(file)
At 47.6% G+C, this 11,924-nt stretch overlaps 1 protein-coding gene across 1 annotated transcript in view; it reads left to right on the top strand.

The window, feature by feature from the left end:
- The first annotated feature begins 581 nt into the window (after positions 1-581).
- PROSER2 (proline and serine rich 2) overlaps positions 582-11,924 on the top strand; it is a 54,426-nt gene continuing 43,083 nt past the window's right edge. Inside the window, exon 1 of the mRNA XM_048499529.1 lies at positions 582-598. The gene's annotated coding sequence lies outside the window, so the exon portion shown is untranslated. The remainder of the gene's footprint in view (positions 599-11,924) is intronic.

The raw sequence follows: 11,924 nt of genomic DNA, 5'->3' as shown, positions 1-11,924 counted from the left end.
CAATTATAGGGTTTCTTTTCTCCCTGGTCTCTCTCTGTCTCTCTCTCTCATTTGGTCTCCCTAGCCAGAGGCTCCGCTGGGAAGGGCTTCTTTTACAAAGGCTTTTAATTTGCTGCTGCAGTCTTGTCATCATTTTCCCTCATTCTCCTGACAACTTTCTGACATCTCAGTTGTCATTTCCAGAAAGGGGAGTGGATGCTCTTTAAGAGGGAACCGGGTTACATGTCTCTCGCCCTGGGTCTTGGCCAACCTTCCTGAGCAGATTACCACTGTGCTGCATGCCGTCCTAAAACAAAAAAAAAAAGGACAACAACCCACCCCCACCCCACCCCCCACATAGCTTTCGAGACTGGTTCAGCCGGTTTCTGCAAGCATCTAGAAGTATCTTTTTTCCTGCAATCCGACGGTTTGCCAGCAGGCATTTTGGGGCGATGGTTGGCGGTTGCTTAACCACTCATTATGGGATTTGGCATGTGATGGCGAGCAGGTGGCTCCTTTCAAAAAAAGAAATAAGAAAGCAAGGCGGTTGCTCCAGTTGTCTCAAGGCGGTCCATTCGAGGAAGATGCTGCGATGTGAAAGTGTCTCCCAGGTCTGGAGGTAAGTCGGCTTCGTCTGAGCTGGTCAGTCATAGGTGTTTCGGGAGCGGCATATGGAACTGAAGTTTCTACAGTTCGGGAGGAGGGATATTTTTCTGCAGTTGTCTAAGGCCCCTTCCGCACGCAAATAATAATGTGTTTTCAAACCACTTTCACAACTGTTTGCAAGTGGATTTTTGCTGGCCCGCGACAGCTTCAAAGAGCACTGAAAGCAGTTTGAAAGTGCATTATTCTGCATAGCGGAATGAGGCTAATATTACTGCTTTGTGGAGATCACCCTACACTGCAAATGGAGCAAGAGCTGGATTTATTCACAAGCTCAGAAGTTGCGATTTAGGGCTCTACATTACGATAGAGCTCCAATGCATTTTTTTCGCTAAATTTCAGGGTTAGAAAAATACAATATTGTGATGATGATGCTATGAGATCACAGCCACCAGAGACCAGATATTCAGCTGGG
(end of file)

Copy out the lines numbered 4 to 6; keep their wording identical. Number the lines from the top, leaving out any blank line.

- PROSER2 (proline and serine rich 2) overlaps positions 582-11,924 on the top strand; it is a 54,426-nt gene continuing 43,083 nt past the window's right edge. Inside the window, exon 1 of the mRNA XM_048499529.1 lies at positions 582-598. The gene's annotated coding sequence lies outside the window, so the exon portion shown is untranslated. The remainder of the gene's footprint in view (positions 599-11,924) is intronic.

The raw sequence follows: 11,924 nt of genomic DNA, 5'->3' as shown, positions 1-11,924 counted from the left end.
CAATTATAGGGTTTCTTTTCTCCCTGGTCTCTCTCTGTCTCTCTCTCTCATTTGGTCTCCCTAGCCAGAGGCTCCGCTGGGAAGGGCTTCTTTTACAAAGGCTTTTAATTTGCTGCTGCAGTCTTGTCATCATTTTCCCTCATTCTCCTGACAACTTTCTGACATCTCAGTTGTCATTTCCAGAAAGGGGAGTGGATGCTCTTTAAGAGGGAACCGGGTTACATGTCTCTCGCCCTGGGTCTTGGCCAACCTTCCTGAGCAGATTACCACTGTGCTGCATGCCGTCCTAAAACAAAAAAAAAAAGGACAACAACCCACCCCCACCCCACCCCCCACATAGCTTTCGAGACTGGTTCAGCCGGTTTCTGCAAGCATCTAGAAGTATCTTTTTTCCTGCAATCCGACGGTTTGCCAGCAGGCATTTTGGGGCGATGGTTGGCGGTTGCTTAACCACTCATTATGGGATTTGGCATGTGATGGCGAGCAGGTGGCTCCTTTCAAAAAAAGAAATAAGAAAGCAAGGCGGTTGCTCCAGTTGTCTCAAGGCGGTCCATTCGAGGAAGATGCTGCGATGTGAAAGTGTCTCCCAGGTCTGGAGGTAAGTCGGCTTCGTCTGAGCTGGTCAGTCATAGGTGTTTCGGGAGCGGCATATGGAACTGAAGTTTCTACAGTTCGGGAGGAGGGATATTTTTCTGCAGTTGTCTAAGGCCCCTTCCGCACGCAAATAATAATGTGTTTTCAAACCACTTTCACAACTGTTTGCAAGTGGATTTTTGCTGGCCCGCGACAGCTTCAAAGAGCACTGAAAGCAGTTTGAAAGTGCATTATTCTGCATAGCGGAATGAGGCTAATATTACTGCTTTGTGGAGATCACCCTACACTGCAAATGGAGCAAGAGCTGGATTTATTCACAAGCTCAGAAGTTGCGATTTAGGGCTCTACATTACGATAGAGCTCCAATGCATTTTTTTCGCTAAATTTCAGGGTTAGAAAAATACAATATTGTGATGATGATGCTATGAGATCACAGCCACCAGAGACCAGATATTCAGCTGGG